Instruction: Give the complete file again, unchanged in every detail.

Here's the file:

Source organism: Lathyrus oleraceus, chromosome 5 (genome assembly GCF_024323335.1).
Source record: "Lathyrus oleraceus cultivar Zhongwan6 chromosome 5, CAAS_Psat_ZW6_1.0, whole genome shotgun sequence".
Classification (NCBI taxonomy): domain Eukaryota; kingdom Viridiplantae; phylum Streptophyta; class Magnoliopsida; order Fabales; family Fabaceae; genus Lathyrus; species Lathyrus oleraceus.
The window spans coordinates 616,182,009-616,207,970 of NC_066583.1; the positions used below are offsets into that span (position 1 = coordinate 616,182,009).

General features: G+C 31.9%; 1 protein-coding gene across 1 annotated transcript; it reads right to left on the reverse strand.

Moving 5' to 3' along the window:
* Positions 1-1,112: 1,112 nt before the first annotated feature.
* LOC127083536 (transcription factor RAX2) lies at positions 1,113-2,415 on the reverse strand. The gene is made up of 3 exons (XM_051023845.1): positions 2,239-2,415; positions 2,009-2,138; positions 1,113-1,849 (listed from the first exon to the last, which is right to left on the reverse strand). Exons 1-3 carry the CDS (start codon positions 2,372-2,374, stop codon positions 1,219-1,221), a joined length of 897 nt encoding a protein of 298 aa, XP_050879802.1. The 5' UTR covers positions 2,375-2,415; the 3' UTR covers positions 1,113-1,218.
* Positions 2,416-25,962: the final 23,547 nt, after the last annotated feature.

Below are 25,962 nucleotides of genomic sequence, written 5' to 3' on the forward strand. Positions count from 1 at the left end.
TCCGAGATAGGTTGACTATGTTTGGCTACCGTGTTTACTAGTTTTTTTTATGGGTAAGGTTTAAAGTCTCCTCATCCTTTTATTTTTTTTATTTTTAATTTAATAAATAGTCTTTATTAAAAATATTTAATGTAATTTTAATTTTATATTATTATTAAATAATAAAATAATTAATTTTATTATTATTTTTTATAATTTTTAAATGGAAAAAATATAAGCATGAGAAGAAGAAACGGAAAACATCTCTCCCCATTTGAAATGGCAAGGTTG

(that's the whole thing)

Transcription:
Source organism: Lathyrus oleraceus, chromosome 5 (genome assembly GCF_024323335.1).
Source record: "Lathyrus oleraceus cultivar Zhongwan6 chromosome 5, CAAS_Psat_ZW6_1.0, whole genome shotgun sequence".
Classification (NCBI taxonomy): domain Eukaryota; kingdom Viridiplantae; phylum Streptophyta; class Magnoliopsida; order Fabales; family Fabaceae; genus Lathyrus; species Lathyrus oleraceus.
The window spans coordinates 616,182,009-616,207,970 of NC_066583.1; the positions used below are offsets into that span (position 1 = coordinate 616,182,009).

General features: G+C 31.9%; 1 protein-coding gene across 1 annotated transcript; it reads right to left on the reverse strand.

Moving 5' to 3' along the window:
* Positions 1-1,112: 1,112 nt before the first annotated feature.
* LOC127083536 (transcription factor RAX2) lies at positions 1,113-2,415 on the reverse strand. The gene is made up of 3 exons (XM_051023845.1): positions 2,239-2,415; positions 2,009-2,138; positions 1,113-1,849 (listed from the first exon to the last, which is right to left on the reverse strand). Exons 1-3 carry the CDS (start codon positions 2,372-2,374, stop codon positions 1,219-1,221), a joined length of 897 nt encoding a protein of 298 aa, XP_050879802.1. The 5' UTR covers positions 2,375-2,415; the 3' UTR covers positions 1,113-1,218.
* Positions 2,416-25,962: the final 23,547 nt, after the last annotated feature.

Below are 25,962 nucleotides of genomic sequence, written 5' to 3' on the forward strand. Positions count from 1 at the left end.
TCCGAGATAGGTTGACTATGTTTGGCTACCGTGTTTACTAGTTTTTTTTATGGGTAAGGTTTAAAGTCTCCTCATCCTTTTATTTTTTTTATTTTTAATTTAATAAATAGTCTTTATTAAAAATATTTAATGTAATTTTAATTTTATATTATTATTAAATAATAAAATAATTAATTTTATTATTATTTTTTATAATTTTTAAATGGAAAAAATATAAGCATGAGAAGAAGAAACGGAAAACATCTCTCCCCATTTGAAATGGCAAGGTTG